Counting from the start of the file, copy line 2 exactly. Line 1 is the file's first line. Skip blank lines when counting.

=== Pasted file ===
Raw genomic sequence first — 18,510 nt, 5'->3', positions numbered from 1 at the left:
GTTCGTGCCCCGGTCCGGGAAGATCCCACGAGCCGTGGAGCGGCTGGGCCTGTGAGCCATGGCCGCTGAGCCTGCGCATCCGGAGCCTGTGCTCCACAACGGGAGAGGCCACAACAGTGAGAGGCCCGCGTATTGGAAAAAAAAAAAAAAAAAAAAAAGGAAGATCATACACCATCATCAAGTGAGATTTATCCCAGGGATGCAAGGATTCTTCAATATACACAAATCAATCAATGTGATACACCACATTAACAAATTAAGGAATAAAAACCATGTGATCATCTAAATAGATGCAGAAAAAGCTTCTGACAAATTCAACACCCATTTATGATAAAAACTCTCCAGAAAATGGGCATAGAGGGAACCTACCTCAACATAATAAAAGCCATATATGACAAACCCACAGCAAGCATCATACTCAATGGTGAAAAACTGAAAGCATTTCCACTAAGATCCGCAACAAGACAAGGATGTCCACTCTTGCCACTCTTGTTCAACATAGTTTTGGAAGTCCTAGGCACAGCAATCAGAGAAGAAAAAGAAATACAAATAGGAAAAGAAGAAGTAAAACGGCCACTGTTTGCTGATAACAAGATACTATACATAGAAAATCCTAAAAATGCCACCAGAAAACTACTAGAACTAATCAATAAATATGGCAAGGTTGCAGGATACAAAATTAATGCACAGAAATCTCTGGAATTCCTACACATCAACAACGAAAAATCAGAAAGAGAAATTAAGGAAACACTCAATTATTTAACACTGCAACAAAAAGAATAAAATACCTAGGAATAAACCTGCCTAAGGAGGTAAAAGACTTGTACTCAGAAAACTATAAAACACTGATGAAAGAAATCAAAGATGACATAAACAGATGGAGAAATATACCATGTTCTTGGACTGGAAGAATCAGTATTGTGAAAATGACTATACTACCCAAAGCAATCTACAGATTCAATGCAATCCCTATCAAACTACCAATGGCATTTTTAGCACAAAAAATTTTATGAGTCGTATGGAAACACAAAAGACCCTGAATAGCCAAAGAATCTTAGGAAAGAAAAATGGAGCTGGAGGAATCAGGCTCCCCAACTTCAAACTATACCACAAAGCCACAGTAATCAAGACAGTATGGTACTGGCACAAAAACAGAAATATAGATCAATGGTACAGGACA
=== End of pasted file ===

GTTCGTGCCCCGGTCCGGGAAGATCCCACGAGCCGTGGAGCGGCTGGGCCTGTGAGCCATGGCCGCTGAGCCTGCGCATCCGGAGCCTGTGCTCCACAACGGGAGAGGCCACAACAGTGAGAGGCCCGCGTATTGGAAAAAAAAAAAAAAAAAAAAAAGGAAGATCATACACCATCATCAAGTGAGATTTATCCCAGGGATGCAAGGATTCTTCAATATACACAAATCAATCAATGTGATACACCACATTAACAAATTAAGGAATAAAAACCATGTGATCATCTAAATAGATGCAGAAAAAGCTTCTGACAAATTCAACACCCATTTATGATAAAAACTCTCCAGAAAATGGGCATAGAGGGAACCTACCTCAACATAATAAAAGCCATATATGACAAACCCACAGCAAGCATCATACTCAATGGTGAAAAACTGAAAGCATTTCCACTAAGATCCGCAACAAGACAAGGATGTCCACTCTTGCCACTCTTGTTCAACATAGTTTTGGAAGTCCTAGGCACAGCAATCAGAGAAGAAAAAGAAATACAAATAGGAAAAGAAGAAGTAAAACGGCCACTGTTTGCTGATAACAAGATACTATACATAGAAAATCCTAAAAATGCCACCAGAAAACTACTAGAACTAATCAATAAATATGGCAAGGTTGCAGGATACAAAATTAATGCACAGAAATCTCTGGAATTCCTACACATCAACAACGAAAAATCAGAAAGAGAAATTAAGGAAACACTCAATTATTTAACACTGCAACAAAAAGAATAAAATACCTAGGAATAAACCTGCCTAAGGAGGTAAAAGACTTGTACTCAGAAAACTATAAAACACTGATGAAAGAAATCAAAGATGACATAAACAGATGGAGAAATATACCATGTTCTTGGACTGGAAGAATCAGTATTGTGAAAATGACTATACTACCCAAAGCAATCTACAGATTCAATGCAATCCCTATCAAACTACCAATGGCATTTTTAGCACAAAAAATTTTATGAGTCGTATGGAAACACAAAAGACCCTGAATAGCCAAAGAATCTTAGGAAAGAAAAATGGAGCTGGAGGAATCAGGCTCCCCAACTTCAAACTATACCACAAAGCCACAGTAATCAAGACAGTATGGTACTGGCACAAAAACAGAAATATAGATCAATGGTACAGGACA